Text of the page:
E-book sales figures weren’t included this year (they will be for 2010), but since digital editions rarely exceed 5 percent of a book’s total sales it’s unlikely that the 2009 sales list would have received a big boost from their inclusion. Here are the top selling books of 2009 (since some publishers did not provide PW exact sales figures, several titles’ rankings are based on estimates or sales figures provided in confidence for the purposes of ranking):

Hardcover Fiction

1. The Lost Symbol: A Novel, Dan Brown (5,543,643 copies)
2. The Associate: A Novel, John Grisham
3. Tempted, P.C. Cast (1,141,818)
4. The Help, Kathryn Stockett (1,104,617)
5. I, Alex Cross, James Patterson (1,040,976)
6. Ford County, John Grisham
7. Finger Lickin’ Fifteen, Janet Evanovich (977,178)
8. Hunted, P.C. Cast (931,219)
9. The Host: A Novel, Stephenie Meyer (912,165)
10. Under the Dome, Stephen King
11. Pirate Latitudes, Michael Crichton (855,638)
12. Scarpetta, Patricia Cornwell (800,00)
13. U Is for Undertow, Sue Grafton (706,154)
14. The Scarpetta Factor, Patricia Cornwell (705,000)
15. Shadowland, Alyson Noel (609,355)

Hardcover Nonfiction

1. Going Rogue: An American Life, Sarah Palin (2,674,684 copies)
2. Act Like a Lady, Think Like a Man: What Men Really Think About Love, Relationships, Intimacy, and Commitment, Steve Harvey (1,735,219)
3. Arguing With Idiots: How to Stop Small Minds and Big Government, Glenn Beck
4. Liberty & Tyranny: A Conservative Manifesto, Mark R. Levin
5. True Compass: A Memoir, Edward M. Kennedy (870,402)
6. Have a Little Faith: A True Story, Mitch Albom (855,843)
7. It’s Your Time: Activate Your Faith, Achieve Your Dreams, and Increase in God’s Favor, Joel Osteen
8. The Last Lecture, Randy Pausch with Jeffrey Zaslow (610,033)
9. Stones Into Schools: Promoting Peace with Books Not Bombs, Greg Mortenson (515,566)
10. Superfreakonomics, Steven D. Levitt and Stephen J. Dubner (487,977).
11. Mastering the Art of French Cooking, Julia Child (487,228)
12. Master Your Metabolism: The 3 Diet Secrets to Naturally Balancing Your Hormones for a Hot and Healthy Body! Jillian Michaels (486,154)
13. The Yankee Years, Joe Torre and Tom Verducci (397,954)
14. Open, Andre Agassi (383,722)
15. Time of My Life, Patrick Swayze and Lisa Niem

Hilary Mantel's 'Wolf Hall' wins National Book Critics Circle Award

Hilary Mantel’s Tudor-era novel Wolf Hall won the National Book Critics Circle Award for fiction at a ceremony Thursday evening in New York City. The acclaimed book also won the Man Booker Prize last fall.

Blake Bailey’s Cheever: A Life won the biography prize, while 92-year-old Diana Athill’s rumination on old age, Somewhere Towards the End, won for autobiography. The nonfiction prize went to Richard Holmes’ The Age of Wonder: How the Romantic Generation Discovered the Beauty and Terror of Science.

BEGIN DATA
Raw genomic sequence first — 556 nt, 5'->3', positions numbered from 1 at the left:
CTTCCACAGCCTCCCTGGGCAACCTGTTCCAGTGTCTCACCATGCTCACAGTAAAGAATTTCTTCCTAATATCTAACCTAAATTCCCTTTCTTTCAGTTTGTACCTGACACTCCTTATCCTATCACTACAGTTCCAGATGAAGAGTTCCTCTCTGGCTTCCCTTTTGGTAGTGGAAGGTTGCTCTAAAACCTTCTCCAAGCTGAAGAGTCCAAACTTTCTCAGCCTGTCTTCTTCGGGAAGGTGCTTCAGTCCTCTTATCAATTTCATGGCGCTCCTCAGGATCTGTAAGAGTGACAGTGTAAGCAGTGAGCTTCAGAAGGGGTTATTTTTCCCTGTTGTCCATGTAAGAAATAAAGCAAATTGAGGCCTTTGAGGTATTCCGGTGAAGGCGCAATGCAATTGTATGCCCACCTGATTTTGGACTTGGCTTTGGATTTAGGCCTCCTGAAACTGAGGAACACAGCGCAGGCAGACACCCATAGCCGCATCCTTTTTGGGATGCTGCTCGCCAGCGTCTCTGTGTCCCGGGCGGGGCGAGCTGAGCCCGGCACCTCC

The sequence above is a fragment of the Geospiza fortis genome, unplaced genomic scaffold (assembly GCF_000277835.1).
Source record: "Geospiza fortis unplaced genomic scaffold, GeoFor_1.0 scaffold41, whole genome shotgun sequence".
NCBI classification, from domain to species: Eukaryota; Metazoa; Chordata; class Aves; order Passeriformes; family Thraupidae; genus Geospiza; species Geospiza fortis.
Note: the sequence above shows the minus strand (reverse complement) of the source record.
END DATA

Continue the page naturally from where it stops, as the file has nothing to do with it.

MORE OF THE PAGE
Rae Armantrout’s aptly titled Versed won for poetry and Eula Biss’ Notes From No Man’s Land took the criticism prize.

In addition, the uber-prolific Joyce Carol Oates received a lifetime achievement award from the NBCC, which has bestowed awards annually since 1974. In addition, veteran New Yorker writer Joan Accocela accepted the Nona Balakian Citation for Excellence in Reviewing.

David Foster Wallace's private papers acquired

David Foster Wallace’s private papers, which include drafts of his books, notes for his magnum opus Infinite Jest, letters, research, and annotated copies of novels by other famous authors, including Don DeLillo and Cormac McCarthy, have been purchased, the New York Times reports. Among the late author’s effects acquired by the University of Texas, Austin, is Wallace’s dictionary, which any fan of the avowed logophile and member of the SNOOT school will tell you is a pretty fascinating find.

Wallace committed suicide in 2008, but his literary presence is still felt. The author’s third and unfinished novel, The Pale King, will be released next year, and David Lipsky has written a book about his brief time with Wallace that’s due out in April. Are there any fans out there eager to see the inner workings of this brilliant writer’s mind? Does a Wallace-inspired road trip down to Austin sound like a supposedly fun thing that you’d do again and again, or does this news give you the howling fantods?

Sarah Palin to pen a second book

sarah-palinImage Credit: Mike Theiler/Reuters/LandovLess than four months after Sarah Palin’s memoir, Going Rogue, hit bookshelves and best-seller charts, the former Alaska governor is back at her writing desk. HarperCollins announced today that there will be a second book from the former governor of Alaska. This is how you turn a spot on an unsuccessful ticket into a ticket to success, or at least public visibility.

According to the publisher, the as-yet untitled book will be a “celebration of American virtues and strengths,” and will include excerpts chosen by Palin from and about people who have inspired her. Lately, Palin has remained a ubiquitous presence in the public consciousness, whether by Facebook-fighting with Family Guy, appearing on the newly reconstituted The Tonight Show With Jay Leno, or embracing her new gig as a commentator for Fox News.

Politicians’ books, usually with some combination of “American,” “Hope,” “Spirit,” “Liberty,” and “Believe” in the title and an image of them staring into the distance with conviction, are often a preliminary step towards starting a run for the presidency, but Palin is still hedging over announcing whether or not she plans to take a stab at the White House in 2012. What do you think? Is the book just a way to capitalize on the 2.2 million copies of Rogue that have sold so far, or do you think there’s a more political significance?

More Sarah Palin:
Lynette Rice: Sarah Palin shopping Alaska TV docudrama with Mark Burnett
Ken Tucker: See Sarah Palin do stand-up comedy. Intentionally. ‘The Tonight Show,’ night 2